Euro bonus – what will Germany do?

  

A few days ago I wrote about a phenomenon I called euro bonus, defined as the difference between a normal interest rate and the current interest rate, which Sweden and some other low debt countries are enjoying for the time being.

My point was that this bonus over time accumulates to large amounts of money, benefitting the well managed countries – in Sweden´s case maybe more than 200 billion SEK over a ten year period.

The country receiving the greatest benefit from the euro bonus is Germany, the largest and strongest of all the economies in the Eurozone. Like in Sweden the current rate on at ten year government bond is presently 1.5 per cent p. a, the difference between a normal long term level and the present market rate thus being 2.5 percentage points.

The German national debt exceeds 80 per cent of GNP, while the said ratio for Sweden only reaches 31 per cent of GNP. In real money the German debt adds up to more than 2000 billion Euros.

If we calculate the German euro bonus as 2.5 per cent of 2000 billion Euros, we shall arrive at a value of 50 billion Euros p. a. – in Swedish currency staggering 450 billion SEK! This is indeed a measure of the transition of wealth taking place every year – as long as the differences of interest prevail.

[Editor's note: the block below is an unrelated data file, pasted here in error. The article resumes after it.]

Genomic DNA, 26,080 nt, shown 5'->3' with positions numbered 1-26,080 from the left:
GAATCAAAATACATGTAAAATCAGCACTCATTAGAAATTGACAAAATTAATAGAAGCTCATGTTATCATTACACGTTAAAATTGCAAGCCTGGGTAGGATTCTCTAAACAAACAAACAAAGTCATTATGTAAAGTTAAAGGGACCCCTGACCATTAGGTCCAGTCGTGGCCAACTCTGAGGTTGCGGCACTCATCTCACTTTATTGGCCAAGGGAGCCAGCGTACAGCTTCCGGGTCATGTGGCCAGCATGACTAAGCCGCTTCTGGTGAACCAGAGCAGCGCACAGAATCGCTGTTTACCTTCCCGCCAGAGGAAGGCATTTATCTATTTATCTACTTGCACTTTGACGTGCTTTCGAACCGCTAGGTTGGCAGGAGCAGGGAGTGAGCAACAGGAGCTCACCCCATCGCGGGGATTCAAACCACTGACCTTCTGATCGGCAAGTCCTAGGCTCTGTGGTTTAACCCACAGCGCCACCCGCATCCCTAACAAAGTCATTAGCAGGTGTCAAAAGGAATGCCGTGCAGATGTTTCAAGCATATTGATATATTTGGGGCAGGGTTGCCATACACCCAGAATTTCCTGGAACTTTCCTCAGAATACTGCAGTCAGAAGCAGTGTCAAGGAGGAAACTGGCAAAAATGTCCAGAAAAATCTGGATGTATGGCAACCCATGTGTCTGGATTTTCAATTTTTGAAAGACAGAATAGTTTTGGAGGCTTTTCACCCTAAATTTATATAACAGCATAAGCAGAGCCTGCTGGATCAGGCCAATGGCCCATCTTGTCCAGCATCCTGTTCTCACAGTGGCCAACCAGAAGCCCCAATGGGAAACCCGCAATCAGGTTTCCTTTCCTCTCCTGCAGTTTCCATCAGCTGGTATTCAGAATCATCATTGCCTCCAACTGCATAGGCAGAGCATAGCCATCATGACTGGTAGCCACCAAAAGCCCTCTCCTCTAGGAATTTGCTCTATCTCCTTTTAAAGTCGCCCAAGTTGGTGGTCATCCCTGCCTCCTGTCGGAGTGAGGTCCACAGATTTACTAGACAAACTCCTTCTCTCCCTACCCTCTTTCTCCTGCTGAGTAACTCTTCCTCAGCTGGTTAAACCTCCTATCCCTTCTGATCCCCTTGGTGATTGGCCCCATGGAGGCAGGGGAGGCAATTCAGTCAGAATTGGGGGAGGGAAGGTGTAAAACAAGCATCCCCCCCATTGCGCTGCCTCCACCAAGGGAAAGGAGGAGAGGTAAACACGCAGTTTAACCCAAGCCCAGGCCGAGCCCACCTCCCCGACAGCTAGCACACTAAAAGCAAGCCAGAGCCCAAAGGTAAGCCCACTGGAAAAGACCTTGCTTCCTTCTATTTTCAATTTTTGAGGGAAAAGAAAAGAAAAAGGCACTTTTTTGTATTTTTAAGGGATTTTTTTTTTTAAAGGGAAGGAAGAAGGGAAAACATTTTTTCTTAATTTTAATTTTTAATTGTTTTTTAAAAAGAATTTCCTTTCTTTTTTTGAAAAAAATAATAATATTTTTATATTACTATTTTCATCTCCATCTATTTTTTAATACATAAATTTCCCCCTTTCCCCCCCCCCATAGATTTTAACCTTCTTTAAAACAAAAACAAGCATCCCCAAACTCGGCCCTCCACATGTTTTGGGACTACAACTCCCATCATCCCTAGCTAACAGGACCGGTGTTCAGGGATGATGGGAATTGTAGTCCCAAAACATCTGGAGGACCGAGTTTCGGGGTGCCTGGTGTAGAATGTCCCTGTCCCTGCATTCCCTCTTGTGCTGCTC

Germany has been described as the state in Europe obliged to pull the heavier load in the bailout of the Eurozone. The country has become sort of a hostage, as most of the other countries are so much weaker. The conflict within Germany is obvious, where some understandingly enough, consider it unreasonable that Germany alone carry the burden.

It might also be questioned if Germany really has the strength to guarantee the cohesion of the currency union alone? The question becomes even more urgent with France now so plainly demanding Euro bonds. Nobody can ignore the fact that such commitments would rely most heavily on Germany.

However, it can be asserted that Germany through the implied Euro bonus receives an advantage which otherwise wouldn´t exist. Consequently, the Germans could, if they would, conclude that this has created a window to help their union mates. Will they do this? I doubt that, Angela Merkel has turned down all proposals about Euro bonds.

Strong forces stand against the desires of the indebted countries to share their financial burdens. The prime argument is that countries managing their debt services shouldn´t be punished, and that countries behaving irresponsibly shouldn´t be able to escape despite their negligence. The logic behind this reasoning is simple to understand, while it can also be deemed rational to argue that nobody can ignore what´s actually taking place.

What will come out of the ongoing chicken raze between Germany and the rest of EMU is impossible to predict – that it´ll not settle by itself is on the contrary sure.